Other factors can increase the risk of injury; for example, race (black players are more prone to muscle injury because they generally have more explosive muscles); fatigue (a tired muscle has more chance of being injured because its functionality has changed); inappropriate warm up, or habits like smoking, drinking, not resting or inadequate diet all increase the risk of muscular injury.
An injury, then, will have multiple causes and players exposed to more of these risk factors, like the ones we have mentioned, will be prone to suffering more injuries.
A good working methodology and co-operation between the medical and technical staff is fundamental to reducing the number of injuries. But neither can we forget a basic principle: nowadays football is quicker and more demanding than it was in the past. More games are played and there are more international games. For clubs as well as national teams there is more travelling as an additional factor. The result is that players get more injuries than in the past.So we have to be more meticulous. There is no magic wand to avoid injury, but at least you can work to reduce them as much as possible.
Hägglund, M.; Waldén, M.; Ekstrand, J. (2006): Previous injury as a risk factor for injury in elite football: a prospective study over two consecutive seasons. British Journal of Sports Medicine, 40 (9): 767-772.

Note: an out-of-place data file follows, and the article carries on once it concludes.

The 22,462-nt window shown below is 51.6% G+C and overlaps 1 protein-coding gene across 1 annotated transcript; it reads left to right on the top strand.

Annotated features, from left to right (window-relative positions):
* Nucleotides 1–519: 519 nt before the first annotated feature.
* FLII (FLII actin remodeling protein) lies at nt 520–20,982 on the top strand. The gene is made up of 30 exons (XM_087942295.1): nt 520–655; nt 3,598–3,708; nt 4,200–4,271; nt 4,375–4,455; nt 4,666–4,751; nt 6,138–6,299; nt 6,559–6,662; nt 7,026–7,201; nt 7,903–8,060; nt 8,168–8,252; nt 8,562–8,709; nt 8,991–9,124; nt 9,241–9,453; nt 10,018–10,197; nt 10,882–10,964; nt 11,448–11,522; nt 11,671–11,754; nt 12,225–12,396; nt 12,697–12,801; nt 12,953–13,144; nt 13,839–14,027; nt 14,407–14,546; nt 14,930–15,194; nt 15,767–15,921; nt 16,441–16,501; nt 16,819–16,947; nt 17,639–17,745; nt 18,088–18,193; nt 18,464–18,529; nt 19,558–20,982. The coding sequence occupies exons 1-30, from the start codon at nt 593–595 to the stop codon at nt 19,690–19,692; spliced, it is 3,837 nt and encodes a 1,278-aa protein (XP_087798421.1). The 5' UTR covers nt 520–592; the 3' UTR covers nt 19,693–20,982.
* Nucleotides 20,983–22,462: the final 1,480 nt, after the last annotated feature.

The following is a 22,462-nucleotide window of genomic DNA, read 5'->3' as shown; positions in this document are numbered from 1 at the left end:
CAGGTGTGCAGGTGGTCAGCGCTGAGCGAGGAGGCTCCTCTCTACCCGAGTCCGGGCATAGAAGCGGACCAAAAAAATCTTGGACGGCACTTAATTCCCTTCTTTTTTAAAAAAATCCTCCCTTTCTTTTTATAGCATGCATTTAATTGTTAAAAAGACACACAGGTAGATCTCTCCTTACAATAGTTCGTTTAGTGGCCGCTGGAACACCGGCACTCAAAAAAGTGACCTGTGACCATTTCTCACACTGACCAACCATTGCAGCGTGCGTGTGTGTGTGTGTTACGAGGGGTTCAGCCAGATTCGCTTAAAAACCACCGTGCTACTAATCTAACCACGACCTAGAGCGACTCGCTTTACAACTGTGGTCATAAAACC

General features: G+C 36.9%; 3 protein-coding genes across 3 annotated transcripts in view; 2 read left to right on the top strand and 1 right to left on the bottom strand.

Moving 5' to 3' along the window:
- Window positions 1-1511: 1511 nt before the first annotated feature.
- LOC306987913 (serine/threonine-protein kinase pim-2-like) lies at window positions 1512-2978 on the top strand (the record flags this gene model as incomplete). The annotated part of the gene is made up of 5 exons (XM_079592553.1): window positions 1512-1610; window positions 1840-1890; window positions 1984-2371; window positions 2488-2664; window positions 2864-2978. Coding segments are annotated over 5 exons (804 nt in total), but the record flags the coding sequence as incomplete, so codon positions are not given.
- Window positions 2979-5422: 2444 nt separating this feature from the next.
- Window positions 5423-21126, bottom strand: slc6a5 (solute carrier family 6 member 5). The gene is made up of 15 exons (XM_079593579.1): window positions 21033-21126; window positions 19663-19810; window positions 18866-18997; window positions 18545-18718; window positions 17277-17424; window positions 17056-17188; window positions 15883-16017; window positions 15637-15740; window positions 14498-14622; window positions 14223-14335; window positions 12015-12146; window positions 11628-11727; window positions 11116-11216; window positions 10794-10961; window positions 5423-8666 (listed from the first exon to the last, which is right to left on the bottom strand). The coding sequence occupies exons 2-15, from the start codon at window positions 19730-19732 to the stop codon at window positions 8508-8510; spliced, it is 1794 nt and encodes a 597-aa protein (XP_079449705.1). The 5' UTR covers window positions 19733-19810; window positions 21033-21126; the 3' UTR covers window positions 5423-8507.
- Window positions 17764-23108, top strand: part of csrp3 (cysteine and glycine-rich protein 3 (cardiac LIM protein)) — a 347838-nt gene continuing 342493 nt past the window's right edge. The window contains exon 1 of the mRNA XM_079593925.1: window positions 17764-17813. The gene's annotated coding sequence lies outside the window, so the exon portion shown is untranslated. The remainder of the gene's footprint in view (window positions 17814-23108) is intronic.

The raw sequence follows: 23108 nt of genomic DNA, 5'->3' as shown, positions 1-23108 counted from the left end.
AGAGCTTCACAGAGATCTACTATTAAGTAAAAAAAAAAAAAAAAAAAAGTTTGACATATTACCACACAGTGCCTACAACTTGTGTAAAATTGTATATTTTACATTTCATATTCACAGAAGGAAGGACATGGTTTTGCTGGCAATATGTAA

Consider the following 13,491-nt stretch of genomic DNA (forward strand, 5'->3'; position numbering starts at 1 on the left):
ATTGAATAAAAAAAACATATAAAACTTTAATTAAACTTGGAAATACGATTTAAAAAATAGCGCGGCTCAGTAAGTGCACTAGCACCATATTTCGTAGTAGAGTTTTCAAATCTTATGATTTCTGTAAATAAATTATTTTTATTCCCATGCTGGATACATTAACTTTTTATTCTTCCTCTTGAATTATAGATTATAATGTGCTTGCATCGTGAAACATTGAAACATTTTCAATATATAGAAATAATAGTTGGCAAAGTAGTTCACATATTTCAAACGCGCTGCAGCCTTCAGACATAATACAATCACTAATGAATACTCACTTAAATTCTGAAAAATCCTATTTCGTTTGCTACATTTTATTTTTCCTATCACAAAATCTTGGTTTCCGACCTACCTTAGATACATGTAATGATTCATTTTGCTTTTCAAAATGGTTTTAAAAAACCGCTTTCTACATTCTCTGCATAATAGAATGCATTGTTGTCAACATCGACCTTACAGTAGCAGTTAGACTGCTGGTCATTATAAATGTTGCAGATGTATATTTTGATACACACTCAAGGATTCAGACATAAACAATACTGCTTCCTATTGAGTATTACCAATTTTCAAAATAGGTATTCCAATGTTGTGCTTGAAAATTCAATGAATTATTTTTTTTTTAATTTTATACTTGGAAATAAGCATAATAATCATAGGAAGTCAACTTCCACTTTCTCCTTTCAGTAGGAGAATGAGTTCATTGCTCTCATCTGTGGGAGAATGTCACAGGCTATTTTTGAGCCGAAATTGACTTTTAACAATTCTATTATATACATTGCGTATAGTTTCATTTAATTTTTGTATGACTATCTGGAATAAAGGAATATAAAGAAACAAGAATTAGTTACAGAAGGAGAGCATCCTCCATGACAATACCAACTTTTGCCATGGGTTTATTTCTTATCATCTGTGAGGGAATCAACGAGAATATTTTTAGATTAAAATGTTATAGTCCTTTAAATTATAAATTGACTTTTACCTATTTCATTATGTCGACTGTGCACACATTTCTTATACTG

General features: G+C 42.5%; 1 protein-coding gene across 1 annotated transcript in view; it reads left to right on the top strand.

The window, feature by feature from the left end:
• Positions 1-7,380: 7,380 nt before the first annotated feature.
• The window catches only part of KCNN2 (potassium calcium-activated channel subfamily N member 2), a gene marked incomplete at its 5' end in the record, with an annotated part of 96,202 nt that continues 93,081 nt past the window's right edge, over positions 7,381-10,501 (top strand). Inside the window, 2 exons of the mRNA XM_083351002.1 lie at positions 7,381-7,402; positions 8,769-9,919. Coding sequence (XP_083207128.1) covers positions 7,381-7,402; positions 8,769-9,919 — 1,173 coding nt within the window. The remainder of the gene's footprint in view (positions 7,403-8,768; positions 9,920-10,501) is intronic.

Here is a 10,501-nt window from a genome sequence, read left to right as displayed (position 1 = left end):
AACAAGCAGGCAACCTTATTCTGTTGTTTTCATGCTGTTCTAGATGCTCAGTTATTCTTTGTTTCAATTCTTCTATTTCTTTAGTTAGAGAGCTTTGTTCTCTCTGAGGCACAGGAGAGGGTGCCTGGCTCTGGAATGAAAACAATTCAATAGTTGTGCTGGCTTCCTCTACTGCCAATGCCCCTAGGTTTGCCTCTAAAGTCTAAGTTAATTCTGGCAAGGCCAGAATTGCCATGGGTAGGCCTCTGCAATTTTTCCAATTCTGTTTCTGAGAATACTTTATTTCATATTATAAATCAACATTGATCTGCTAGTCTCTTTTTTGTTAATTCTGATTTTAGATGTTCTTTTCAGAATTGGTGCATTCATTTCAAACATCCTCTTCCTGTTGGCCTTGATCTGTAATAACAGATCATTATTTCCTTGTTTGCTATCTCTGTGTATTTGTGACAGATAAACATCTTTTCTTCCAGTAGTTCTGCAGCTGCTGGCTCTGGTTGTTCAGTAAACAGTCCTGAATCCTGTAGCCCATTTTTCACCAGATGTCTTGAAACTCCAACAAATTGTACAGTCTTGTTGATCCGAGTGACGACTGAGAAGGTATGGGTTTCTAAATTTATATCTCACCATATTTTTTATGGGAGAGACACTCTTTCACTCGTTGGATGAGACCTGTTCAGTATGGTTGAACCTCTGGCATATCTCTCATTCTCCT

Meeuwisse, W. H.; Tyreman, H.; Hagel, B.; Emery, C. (2007): A dynamic model of etiology in sport injury: the recursive nature of risk and causation. Clinical Journal of Sport Medicine, 17 (3): 215-219.
Volpi, P.; Melegati, G.; Tornese, D.; Bandi, M. (2004): Muscle strains in soccer: a five-year survey of an Italian major league team. Knee Surgery Sports Traumatology Arthroscopy 12, 482-485.
Woods, C.; Hawkins, R. D.; Maltby, S.; Hulse, M.; Thomas, U.; Hodson, A. (2004): The Football Association Medical Research Programme: an audit of injuries in professional football – analysis of hamstring injuries. British Journal of Sports Medicine, 38: 36-41.
Great to see you putting your knowledge out there like this (we rarely get anywhere near such insight in the press) and I hope you get yourself a good job at a good club soon.
I'd like to know your thoughts on AC Milan's famous background staff and their ability to get players like Paolo Maldini (and before him Franco Baresi), and Clarence Seedorf playing at the highest level, with seemingly very little drop off in performance levels, until their late 30s.